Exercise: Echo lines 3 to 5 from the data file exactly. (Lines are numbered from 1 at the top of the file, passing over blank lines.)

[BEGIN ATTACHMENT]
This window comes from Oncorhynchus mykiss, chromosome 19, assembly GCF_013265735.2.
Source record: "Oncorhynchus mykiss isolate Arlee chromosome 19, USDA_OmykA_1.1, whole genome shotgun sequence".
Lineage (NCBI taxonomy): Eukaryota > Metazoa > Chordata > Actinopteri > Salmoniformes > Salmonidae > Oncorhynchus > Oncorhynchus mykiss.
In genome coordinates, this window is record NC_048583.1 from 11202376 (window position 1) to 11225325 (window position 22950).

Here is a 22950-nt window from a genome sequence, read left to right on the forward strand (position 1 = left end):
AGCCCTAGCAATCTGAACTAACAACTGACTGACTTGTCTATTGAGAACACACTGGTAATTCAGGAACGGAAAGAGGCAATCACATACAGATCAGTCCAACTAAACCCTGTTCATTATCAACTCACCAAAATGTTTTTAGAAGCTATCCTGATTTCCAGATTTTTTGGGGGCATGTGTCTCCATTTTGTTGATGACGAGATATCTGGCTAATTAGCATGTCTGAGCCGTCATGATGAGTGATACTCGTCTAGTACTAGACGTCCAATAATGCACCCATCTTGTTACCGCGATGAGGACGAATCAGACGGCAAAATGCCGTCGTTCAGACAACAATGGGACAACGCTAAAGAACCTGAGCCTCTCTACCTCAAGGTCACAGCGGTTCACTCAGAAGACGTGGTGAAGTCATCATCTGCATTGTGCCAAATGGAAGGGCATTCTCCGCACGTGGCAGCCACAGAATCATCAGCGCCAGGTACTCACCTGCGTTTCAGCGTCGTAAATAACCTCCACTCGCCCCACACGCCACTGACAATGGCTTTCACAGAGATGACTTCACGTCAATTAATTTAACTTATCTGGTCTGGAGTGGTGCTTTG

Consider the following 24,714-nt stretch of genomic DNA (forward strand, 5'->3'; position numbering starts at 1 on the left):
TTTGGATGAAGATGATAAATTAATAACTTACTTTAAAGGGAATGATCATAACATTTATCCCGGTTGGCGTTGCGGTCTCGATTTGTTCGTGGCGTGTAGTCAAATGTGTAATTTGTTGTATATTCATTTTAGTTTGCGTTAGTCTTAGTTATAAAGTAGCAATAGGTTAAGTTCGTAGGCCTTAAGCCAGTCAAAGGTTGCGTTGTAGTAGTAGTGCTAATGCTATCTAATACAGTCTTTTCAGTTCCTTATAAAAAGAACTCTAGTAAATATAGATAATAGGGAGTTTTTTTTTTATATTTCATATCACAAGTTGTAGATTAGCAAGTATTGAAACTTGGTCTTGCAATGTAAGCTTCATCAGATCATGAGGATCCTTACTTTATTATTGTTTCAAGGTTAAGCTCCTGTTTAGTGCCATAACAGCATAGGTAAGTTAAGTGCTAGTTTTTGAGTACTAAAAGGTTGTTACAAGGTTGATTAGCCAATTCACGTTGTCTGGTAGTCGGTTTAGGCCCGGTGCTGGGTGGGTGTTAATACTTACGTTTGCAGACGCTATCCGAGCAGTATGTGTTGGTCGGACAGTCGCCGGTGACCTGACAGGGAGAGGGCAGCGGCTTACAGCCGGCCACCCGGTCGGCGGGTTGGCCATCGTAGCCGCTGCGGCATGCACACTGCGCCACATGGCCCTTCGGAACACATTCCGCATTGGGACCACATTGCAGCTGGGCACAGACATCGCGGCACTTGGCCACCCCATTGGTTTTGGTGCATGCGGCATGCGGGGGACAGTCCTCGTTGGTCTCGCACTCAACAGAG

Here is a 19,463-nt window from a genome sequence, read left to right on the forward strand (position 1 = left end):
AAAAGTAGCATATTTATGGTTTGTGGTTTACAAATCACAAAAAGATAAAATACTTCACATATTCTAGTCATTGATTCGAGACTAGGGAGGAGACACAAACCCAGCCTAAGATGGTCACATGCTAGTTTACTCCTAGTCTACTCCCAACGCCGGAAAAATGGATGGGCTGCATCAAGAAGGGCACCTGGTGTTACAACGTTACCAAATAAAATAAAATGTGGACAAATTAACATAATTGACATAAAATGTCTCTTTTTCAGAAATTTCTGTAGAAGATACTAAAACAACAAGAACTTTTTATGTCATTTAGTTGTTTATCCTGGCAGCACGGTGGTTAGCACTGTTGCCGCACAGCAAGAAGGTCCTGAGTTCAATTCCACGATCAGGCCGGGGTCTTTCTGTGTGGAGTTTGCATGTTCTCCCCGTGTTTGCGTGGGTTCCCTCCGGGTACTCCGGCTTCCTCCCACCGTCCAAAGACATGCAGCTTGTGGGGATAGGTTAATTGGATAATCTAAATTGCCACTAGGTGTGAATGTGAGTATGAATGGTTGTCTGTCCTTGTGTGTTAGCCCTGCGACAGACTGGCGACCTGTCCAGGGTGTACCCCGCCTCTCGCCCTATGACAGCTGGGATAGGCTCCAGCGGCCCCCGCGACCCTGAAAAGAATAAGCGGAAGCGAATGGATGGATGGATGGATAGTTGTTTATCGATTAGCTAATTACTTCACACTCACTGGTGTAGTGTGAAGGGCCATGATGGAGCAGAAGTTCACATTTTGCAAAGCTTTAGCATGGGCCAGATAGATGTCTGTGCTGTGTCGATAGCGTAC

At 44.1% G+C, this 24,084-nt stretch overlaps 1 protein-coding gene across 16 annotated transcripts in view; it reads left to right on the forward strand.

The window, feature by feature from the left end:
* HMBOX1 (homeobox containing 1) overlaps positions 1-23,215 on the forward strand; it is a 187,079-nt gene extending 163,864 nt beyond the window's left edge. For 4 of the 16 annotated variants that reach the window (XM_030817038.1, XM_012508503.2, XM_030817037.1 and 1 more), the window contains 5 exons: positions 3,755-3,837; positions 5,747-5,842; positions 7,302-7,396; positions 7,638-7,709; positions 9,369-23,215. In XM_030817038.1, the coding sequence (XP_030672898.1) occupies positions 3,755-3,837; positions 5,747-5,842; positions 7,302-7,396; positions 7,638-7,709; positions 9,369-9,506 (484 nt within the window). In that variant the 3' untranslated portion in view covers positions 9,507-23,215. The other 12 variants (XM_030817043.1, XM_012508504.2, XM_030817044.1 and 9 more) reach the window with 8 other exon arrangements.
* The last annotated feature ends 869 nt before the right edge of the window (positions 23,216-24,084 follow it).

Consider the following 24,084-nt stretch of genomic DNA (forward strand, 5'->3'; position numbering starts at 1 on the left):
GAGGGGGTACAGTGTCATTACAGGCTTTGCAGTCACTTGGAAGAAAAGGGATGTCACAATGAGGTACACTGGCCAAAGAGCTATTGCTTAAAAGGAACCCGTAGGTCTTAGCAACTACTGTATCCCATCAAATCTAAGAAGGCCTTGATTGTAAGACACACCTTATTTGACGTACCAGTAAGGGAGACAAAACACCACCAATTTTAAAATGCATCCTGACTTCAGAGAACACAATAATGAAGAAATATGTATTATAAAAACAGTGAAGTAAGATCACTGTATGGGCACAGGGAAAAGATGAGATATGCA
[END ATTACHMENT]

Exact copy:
Lineage (NCBI taxonomy): Eukaryota > Metazoa > Chordata > Actinopteri > Salmoniformes > Salmonidae > Oncorhynchus > Oncorhynchus mykiss.
In genome coordinates, this window is record NC_048583.1 from 11202376 (window position 1) to 11225325 (window position 22950).

Here is a 22950-nt window from a genome sequence, read left to right on the forward strand (position 1 = left end):